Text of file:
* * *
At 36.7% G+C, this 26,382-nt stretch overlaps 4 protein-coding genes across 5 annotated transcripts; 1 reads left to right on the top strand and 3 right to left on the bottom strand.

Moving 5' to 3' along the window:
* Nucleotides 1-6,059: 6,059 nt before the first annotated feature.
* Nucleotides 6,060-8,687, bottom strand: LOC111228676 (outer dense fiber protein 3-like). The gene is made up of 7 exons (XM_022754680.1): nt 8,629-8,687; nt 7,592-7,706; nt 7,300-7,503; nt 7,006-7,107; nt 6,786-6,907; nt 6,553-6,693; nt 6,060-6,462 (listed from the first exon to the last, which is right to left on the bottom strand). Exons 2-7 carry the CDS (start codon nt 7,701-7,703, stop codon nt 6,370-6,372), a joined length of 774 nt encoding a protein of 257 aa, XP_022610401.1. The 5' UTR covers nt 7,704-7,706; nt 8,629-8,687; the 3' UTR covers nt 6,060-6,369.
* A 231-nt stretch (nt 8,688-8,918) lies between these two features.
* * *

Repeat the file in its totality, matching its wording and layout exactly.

At 36.7% G+C, this 26,382-nt stretch overlaps 4 protein-coding genes across 5 annotated transcripts; 1 reads left to right on the top strand and 3 right to left on the bottom strand.

Moving 5' to 3' along the window:
* Nucleotides 1-6,059: 6,059 nt before the first annotated feature.
* Nucleotides 6,060-8,687, bottom strand: LOC111228676 (outer dense fiber protein 3-like). The gene is made up of 7 exons (XM_022754680.1): nt 8,629-8,687; nt 7,592-7,706; nt 7,300-7,503; nt 7,006-7,107; nt 6,786-6,907; nt 6,553-6,693; nt 6,060-6,462 (listed from the first exon to the last, which is right to left on the bottom strand). Exons 2-7 carry the CDS (start codon nt 7,701-7,703, stop codon nt 6,370-6,372), a joined length of 774 nt encoding a protein of 257 aa, XP_022610401.1. The 5' UTR covers nt 7,704-7,706; nt 8,629-8,687; the 3' UTR covers nt 6,060-6,369.
* A 231-nt stretch (nt 8,688-8,918) lies between these two features.